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Shopping warriors face thinner crowds over two-day spree

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Brittany Sutton laughs in the cold as she waits first in line at Best Buy for Black Friday shopping Nov. 24, 2017.

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Michael Abramowitz
The Daily Reflector

Friday, November 24, 2017

Shorter lines at most retail stores for Black Friday did not trouble Greenville shoppers or store managers, who spread the wealth of doorbuster deals over two days this Thanksgiving week. 

Target, located in the University Commons center on Evans Street, and Best Buy, also located on Evans just across Greenville Boulevard, began their busiest shopping weekend of the year on Thursday, after most of the turkey was consumed. They provided new specials for shoppers who waited outside for their respective 6 a.m. and 8 a.m. Friday reopenings. 

Dawn Rossi and her daughter, Madison Etheridge, came from Wilson to shop on Black Friday. Their day began at 3:30 to assure themselves of being the first customers welcomed inside when the Ulta Beauty supply and salon opened at 6 a.m. But there were no other shoppers in the parking lot when they arrived.

“It has a lot to do with Black Friday starting on Thursday now,” Rossi said. “We would never do that. though. We enjoy our family and our togetherness. I’m not going to stop that tradition just to shop. But we still get the thrill of having our toes, hands and faces frozen.”

For Etheridge, 16, who has her sights set on becoming a professional makeup artist, Ulta had to be the first stop on the daylong excursion. 

“It has more selections than ever before,” she said. “You can get hair and makeup products and they have a lot of steals.”

Rossi joked that therapists also are open on Black Friday, with special deals just for mothers who wonder why they get up in the dark after putting together Thanksgiving banquets in order to take their daughters’ shopping.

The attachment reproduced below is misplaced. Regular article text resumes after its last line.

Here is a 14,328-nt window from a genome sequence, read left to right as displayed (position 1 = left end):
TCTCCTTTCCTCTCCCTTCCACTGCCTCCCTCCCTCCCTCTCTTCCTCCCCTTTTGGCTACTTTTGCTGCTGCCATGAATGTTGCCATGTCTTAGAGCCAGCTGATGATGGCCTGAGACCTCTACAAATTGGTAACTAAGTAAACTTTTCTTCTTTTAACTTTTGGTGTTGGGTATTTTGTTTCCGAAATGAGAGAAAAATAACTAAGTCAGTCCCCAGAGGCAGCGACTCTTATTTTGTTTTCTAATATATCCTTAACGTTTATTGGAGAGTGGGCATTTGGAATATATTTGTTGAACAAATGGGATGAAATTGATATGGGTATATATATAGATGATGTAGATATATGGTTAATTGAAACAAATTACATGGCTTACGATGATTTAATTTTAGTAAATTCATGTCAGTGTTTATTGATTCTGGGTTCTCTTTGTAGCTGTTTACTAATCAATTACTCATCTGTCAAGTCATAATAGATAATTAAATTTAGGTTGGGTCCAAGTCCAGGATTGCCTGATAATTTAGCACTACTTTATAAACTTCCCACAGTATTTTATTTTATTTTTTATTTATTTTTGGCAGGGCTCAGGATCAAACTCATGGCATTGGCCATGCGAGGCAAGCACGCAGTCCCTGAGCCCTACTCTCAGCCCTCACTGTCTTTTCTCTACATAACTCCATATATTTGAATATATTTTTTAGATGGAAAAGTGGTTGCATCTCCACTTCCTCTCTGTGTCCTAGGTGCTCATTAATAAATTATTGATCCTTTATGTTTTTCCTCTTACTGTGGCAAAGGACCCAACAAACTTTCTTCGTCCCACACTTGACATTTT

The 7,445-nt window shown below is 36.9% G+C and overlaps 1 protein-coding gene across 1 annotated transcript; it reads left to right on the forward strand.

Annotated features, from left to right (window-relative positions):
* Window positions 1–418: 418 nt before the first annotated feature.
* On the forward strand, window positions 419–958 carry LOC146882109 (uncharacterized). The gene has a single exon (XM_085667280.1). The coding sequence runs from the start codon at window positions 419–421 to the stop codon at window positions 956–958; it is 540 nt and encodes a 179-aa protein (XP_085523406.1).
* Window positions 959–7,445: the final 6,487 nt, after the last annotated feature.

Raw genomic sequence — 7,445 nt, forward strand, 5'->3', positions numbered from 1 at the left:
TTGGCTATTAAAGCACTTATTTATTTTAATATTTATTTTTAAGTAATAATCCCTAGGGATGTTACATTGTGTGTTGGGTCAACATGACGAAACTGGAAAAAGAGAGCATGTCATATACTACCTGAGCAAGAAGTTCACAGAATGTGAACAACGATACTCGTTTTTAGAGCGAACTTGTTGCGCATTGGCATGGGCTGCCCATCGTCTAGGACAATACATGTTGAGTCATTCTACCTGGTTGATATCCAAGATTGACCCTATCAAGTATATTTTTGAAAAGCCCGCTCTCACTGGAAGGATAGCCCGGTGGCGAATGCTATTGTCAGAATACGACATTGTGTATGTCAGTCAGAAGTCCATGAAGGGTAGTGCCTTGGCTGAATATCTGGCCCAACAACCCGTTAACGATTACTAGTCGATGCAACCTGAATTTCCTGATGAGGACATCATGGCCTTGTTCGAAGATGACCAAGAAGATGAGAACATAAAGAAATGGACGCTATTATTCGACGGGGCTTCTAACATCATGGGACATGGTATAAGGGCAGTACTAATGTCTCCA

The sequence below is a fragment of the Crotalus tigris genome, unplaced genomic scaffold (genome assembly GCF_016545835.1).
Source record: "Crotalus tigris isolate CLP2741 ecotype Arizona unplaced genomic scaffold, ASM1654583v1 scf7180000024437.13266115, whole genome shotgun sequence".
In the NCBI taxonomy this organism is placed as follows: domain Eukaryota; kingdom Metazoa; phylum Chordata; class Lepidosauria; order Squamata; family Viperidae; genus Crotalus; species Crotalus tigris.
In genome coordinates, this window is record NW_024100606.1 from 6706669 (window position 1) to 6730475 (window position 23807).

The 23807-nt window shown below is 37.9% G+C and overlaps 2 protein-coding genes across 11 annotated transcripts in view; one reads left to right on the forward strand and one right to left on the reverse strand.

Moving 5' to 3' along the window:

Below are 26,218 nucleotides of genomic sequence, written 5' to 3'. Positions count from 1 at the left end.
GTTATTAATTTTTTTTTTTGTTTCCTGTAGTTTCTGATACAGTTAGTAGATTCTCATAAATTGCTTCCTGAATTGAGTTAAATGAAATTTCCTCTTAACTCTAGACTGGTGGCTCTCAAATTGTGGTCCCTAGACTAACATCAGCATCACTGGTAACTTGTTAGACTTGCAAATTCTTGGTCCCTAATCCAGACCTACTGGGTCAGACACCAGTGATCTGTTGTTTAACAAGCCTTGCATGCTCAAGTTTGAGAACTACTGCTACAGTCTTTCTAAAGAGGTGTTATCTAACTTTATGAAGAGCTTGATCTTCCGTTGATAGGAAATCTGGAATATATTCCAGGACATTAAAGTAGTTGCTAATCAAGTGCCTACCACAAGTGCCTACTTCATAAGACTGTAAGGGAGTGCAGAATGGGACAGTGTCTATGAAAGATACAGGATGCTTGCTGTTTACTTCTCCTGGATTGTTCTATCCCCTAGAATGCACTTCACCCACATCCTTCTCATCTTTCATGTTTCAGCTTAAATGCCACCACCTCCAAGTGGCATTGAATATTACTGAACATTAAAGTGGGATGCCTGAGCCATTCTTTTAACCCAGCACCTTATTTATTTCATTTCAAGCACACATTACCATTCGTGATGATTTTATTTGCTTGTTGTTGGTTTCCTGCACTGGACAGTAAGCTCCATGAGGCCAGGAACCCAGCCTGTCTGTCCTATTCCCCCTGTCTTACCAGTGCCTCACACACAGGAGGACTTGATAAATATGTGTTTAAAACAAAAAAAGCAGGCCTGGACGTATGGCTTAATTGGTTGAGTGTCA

The dynamic shopping duo planned their outing carefully, deciding to hit most of their favorite spots in Lynncroft, including Bed, Bath & Beyond and Best Buy, before heading to the Greenville mall shopping zone.

“We’ll hit some mom stores, but mostly Madison’s Christmas list stores,” Rossi said.

While most of her Etheridge’s friends in Wilson decided to shop in Raleigh, she and her mother chose Greenville.

“Greenville beats Raleigh for shopping on Black Friday,” Rossi said. “Raleigh is just too much, with all the people and traffic. Plus, with all the dangers in the world right now, I don’t want to be where it’s too crowded. As a parent, I’ve got to think about that. Ten years ago I wouldn’t have thought about that, but now it’s in the back of my mind every day.”

Across the shopping plaza, Brittany Sutton stood first in line outside Best Buy. Although they had already braved Thursday’s rush at Best Buy, they made a strategic decision to return at about 4:30 a.m. next day to secure the inside lane to the television section. 

“The TV was our priority, so we came here first, but after this, I’m headed back to Target for toys,” Brittany Sutton said. “It was crazy there yesterday. I’m about ‘in and out’ today. I’m a warrior.”

Target assistant manager Craig Bissette said Target adopted a new strategy this year.

“Usually we stay open all night Thursday into Friday, but closing at midnight allowed us to reset the store and allowed more staff to stay home and enjoy the holiday a little more,” Bissette said. “We’re seeing an uptick in sales this year so far.”

Taget’s hot items this year are a new reality baby doll and new Amazon electronic products, the manager said.

Mandi Ragland of Greenville was all smiles in the trenches at 6 a.m. with her children, Kathryn, 16, and Caedmon, 17. She did most of her big ticket shopping online, but still comes out for the Black Friday experience.

“It’s a family tradition,” Mandi said. “I’ve come every year since I was their age and came with my dad. We shop some, get breakfast and shop some more. It’s fun, but it’s different since they moved to Thursdays. We don’t give up our Thanksgiving family time for shopping, though.”

Kathryn Ragland said she enjoys shopping with her mother on Black Friday.

“She acts crazy in the morning,” she said. “Last year we walked around the parking lot for an hour because she thought she lost her credit card.”

Most of the shoppers surveyed had toys and electronics at the top of their lists this year, but all agreed that the prices determine the destinations.

“I stalk the ads and check out the Web prices,” Mandi Ragland said. “It’s still about comparison shopping.”

Contact Michael Abramowitz at mabramowitz@reflector.com or 252-329-9507.

 

 

 

 

 

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